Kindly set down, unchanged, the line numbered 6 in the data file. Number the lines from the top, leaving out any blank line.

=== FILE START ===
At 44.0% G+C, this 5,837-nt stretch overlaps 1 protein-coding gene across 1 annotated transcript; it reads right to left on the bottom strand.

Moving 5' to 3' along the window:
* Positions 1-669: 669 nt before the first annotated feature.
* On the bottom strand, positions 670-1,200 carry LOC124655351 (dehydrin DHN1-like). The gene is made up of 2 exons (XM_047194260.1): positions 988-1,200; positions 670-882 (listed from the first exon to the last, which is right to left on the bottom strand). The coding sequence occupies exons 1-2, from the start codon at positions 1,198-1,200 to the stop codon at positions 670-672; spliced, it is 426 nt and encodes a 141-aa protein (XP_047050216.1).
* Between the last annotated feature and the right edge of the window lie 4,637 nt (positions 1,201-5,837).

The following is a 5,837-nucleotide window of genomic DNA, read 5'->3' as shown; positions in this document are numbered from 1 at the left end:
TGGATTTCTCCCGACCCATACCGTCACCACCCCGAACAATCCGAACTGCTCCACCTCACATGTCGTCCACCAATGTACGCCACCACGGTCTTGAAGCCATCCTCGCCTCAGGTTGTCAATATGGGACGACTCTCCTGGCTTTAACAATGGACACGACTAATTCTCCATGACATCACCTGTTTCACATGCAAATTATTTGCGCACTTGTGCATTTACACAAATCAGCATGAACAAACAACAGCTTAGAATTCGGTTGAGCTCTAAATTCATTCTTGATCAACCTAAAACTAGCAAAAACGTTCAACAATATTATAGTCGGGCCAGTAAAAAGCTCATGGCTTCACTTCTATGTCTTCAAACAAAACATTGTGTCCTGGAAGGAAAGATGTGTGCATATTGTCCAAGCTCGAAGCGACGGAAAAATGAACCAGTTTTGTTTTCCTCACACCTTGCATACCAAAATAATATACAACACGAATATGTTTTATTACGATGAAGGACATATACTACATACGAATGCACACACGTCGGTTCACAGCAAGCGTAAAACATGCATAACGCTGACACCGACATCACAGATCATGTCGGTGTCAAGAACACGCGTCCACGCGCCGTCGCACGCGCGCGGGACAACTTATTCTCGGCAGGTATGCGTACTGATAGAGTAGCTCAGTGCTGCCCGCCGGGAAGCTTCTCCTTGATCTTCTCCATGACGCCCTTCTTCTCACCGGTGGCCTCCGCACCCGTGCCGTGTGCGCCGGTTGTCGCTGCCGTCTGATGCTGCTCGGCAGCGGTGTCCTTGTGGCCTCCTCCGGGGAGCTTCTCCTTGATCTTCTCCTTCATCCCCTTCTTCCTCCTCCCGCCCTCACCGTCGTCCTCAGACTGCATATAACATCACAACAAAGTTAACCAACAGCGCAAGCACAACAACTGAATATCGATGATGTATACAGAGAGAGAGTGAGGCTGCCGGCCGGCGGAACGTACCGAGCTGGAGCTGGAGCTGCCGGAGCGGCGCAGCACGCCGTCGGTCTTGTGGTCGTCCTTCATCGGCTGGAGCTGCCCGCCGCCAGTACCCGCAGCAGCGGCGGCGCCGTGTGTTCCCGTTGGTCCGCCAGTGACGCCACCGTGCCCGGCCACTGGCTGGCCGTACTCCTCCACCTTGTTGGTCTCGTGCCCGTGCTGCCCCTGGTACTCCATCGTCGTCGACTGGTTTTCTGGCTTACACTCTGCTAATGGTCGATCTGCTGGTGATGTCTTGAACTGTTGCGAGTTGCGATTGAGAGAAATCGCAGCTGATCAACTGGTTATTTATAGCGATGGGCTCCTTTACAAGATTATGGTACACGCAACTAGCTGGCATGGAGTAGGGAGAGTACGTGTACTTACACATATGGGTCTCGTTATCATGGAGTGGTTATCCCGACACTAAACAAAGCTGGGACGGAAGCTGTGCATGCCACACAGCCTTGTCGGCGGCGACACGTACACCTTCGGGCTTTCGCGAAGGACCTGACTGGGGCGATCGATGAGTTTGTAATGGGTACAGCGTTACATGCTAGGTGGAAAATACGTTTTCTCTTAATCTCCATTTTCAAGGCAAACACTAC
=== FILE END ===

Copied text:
The following is a 5,837-nucleotide window of genomic DNA, read 5'->3' as shown; positions in this document are numbered from 1 at the left end: